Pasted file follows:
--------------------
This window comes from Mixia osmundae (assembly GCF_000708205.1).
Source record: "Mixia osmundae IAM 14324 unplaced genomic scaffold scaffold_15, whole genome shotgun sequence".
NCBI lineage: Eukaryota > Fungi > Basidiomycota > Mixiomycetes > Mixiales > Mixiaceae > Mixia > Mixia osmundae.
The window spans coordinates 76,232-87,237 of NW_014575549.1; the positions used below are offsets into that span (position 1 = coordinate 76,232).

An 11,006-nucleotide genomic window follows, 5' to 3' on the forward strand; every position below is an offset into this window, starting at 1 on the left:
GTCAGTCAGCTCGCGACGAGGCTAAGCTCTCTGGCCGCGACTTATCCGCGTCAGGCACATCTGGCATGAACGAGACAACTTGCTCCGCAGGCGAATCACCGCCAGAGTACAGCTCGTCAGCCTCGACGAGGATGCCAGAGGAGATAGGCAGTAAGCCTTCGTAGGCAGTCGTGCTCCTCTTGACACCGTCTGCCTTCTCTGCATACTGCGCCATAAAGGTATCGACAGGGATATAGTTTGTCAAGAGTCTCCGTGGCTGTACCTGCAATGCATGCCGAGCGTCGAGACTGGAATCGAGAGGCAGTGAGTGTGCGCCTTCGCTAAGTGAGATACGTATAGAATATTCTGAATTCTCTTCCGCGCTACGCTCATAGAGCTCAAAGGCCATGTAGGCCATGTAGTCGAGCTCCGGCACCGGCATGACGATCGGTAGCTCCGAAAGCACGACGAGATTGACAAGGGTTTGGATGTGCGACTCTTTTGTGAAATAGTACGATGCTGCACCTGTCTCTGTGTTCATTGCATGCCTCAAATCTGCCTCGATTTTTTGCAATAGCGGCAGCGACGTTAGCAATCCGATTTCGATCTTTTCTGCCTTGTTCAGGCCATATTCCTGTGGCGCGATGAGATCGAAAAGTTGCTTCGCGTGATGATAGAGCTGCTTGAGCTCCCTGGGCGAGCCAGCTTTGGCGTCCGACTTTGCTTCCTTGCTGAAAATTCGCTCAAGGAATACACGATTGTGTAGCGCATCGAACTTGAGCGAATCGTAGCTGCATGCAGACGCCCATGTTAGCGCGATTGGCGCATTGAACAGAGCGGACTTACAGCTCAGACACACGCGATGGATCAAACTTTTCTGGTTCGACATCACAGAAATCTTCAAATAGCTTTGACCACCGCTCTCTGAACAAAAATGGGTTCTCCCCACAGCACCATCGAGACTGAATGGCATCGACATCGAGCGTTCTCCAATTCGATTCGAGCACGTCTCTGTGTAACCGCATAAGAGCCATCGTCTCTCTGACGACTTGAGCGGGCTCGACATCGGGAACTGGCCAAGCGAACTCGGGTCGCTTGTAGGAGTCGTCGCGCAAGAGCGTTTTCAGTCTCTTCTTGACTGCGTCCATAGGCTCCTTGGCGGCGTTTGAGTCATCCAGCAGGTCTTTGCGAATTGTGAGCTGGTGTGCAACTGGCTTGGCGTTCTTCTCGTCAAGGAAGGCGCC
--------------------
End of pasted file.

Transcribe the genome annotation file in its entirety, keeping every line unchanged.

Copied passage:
This window comes from Mixia osmundae (assembly GCF_000708205.1).
Source record: "Mixia osmundae IAM 14324 unplaced genomic scaffold scaffold_15, whole genome shotgun sequence".
NCBI lineage: Eukaryota > Fungi > Basidiomycota > Mixiomycetes > Mixiales > Mixiaceae > Mixia > Mixia osmundae.
The window spans coordinates 76,232-87,237 of NW_014575549.1; the positions used below are offsets into that span (position 1 = coordinate 76,232).

An 11,006-nucleotide genomic window follows, 5' to 3' on the forward strand; every position below is an offset into this window, starting at 1 on the left:
GTCAGTCAGCTCGCGACGAGGCTAAGCTCTCTGGCCGCGACTTATCCGCGTCAGGCACATCTGGCATGAACGAGACAACTTGCTCCGCAGGCGAATCACCGCCAGAGTACAGCTCGTCAGCCTCGACGAGGATGCCAGAGGAGATAGGCAGTAAGCCTTCGTAGGCAGTCGTGCTCCTCTTGACACCGTCTGCCTTCTCTGCATACTGCGCCATAAAGGTATCGACAGGGATATAGTTTGTCAAGAGTCTCCGTGGCTGTACCTGCAATGCATGCCGAGCGTCGAGACTGGAATCGAGAGGCAGTGAGTGTGCGCCTTCGCTAAGTGAGATACGTATAGAATATTCTGAATTCTCTTCCGCGCTACGCTCATAGAGCTCAAAGGCCATGTAGGCCATGTAGTCGAGCTCCGGCACCGGCATGACGATCGGTAGCTCCGAAAGCACGACGAGATTGACAAGGGTTTGGATGTGCGACTCTTTTGTGAAATAGTACGATGCTGCACCTGTCTCTGTGTTCATTGCATGCCTCAAATCTGCCTCGATTTTTTGCAATAGCGGCAGCGACGTTAGCAATCCGATTTCGATCTTTTCTGCCTTGTTCAGGCCATATTCCTGTGGCGCGATGAGATCGAAAAGTTGCTTCGCGTGATGATAGAGCTGCTTGAGCTCCCTGGGCGAGCCAGCTTTGGCGTCCGACTTTGCTTCCTTGCTGAAAATTCGCTCAAGGAATACACGATTGTGTAGCGCATCGAACTTGAGCGAATCGTAGCTGCATGCAGACGCCCATGTTAGCGCGATTGGCGCATTGAACAGAGCGGACTTACAGCTCAGACACACGCGATGGATCAAACTTTTCTGGTTCGACATCACAGAAATCTTCAAATAGCTTTGACCACCGCTCTCTGAACAAAAATGGGTTCTCCCCACAGCACCATCGAGACTGAATGGCATCGACATCGAGCGTTCTCCAATTCGATTCGAGCACGTCTCTGTGTAACCGCATAAGAGCCATCGTCTCTCTGACGACTTGAGCGGGCTCGACATCGGGAACTGGCCAAGCGAACTCGGGTCGCTTGTAGGAGTCGTCGCGCAAGAGCGTTTTCAGTCTCTTCTTGACTGCGTCCATAGGCTCCTTGGCGGCGTTTGAGTCATCCAGCAGGTCTTTGCGAATTGTGAGCTGGTGTGCAACTGGCTTGGCGTTCTTCTCGTCAAGGAAGGCGCC